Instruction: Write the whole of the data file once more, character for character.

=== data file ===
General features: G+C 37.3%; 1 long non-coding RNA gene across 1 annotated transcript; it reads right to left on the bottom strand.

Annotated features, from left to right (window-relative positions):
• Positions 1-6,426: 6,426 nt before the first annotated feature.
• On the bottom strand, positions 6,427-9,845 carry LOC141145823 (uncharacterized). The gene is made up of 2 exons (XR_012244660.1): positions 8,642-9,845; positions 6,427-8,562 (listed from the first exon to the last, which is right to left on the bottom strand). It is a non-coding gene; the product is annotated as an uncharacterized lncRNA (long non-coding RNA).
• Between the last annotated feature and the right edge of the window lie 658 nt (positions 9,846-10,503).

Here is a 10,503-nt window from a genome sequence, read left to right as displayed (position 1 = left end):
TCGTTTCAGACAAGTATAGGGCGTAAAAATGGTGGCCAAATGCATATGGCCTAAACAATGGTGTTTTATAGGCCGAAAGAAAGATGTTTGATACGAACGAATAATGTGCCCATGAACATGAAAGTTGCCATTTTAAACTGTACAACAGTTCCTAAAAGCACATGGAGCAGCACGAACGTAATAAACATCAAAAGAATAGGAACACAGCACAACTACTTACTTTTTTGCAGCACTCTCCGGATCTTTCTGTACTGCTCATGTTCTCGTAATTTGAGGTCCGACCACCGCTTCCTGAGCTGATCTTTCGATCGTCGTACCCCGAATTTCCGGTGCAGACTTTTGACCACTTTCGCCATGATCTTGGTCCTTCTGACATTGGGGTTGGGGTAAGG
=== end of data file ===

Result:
General features: G+C 37.3%; 1 long non-coding RNA gene across 1 annotated transcript; it reads right to left on the bottom strand.

Annotated features, from left to right (window-relative positions):
• Positions 1-6,426: 6,426 nt before the first annotated feature.
• On the bottom strand, positions 6,427-9,845 carry LOC141145823 (uncharacterized). The gene is made up of 2 exons (XR_012244660.1): positions 8,642-9,845; positions 6,427-8,562 (listed from the first exon to the last, which is right to left on the bottom strand). It is a non-coding gene; the product is annotated as an uncharacterized lncRNA (long non-coding RNA).
• Between the last annotated feature and the right edge of the window lie 658 nt (positions 9,846-10,503).

Here is a 10,503-nt window from a genome sequence, read left to right as displayed (position 1 = left end):
TCGTTTCAGACAAGTATAGGGCGTAAAAATGGTGGCCAAATGCATATGGCCTAAACAATGGTGTTTTATAGGCCGAAAGAAAGATGTTTGATACGAACGAATAATGTGCCCATGAACATGAAAGTTGCCATTTTAAACTGTACAACAGTTCCTAAAAGCACATGGAGCAGCACGAACGTAATAAACATCAAAAGAATAGGAACACAGCACAACTACTTACTTTTTTGCAGCACTCTCCGGATCTTTCTGTACTGCTCATGTTCTCGTAATTTGAGGTCCGACCACCGCTTCCTGAGCTGATCTTTCGATCGTCGTACCCCGAATTTCCGGTGCAGACTTTTGACCACTTTCGCCATGATCTTGGTCCTTCTGACATTGGGGTTGGGGTAAGG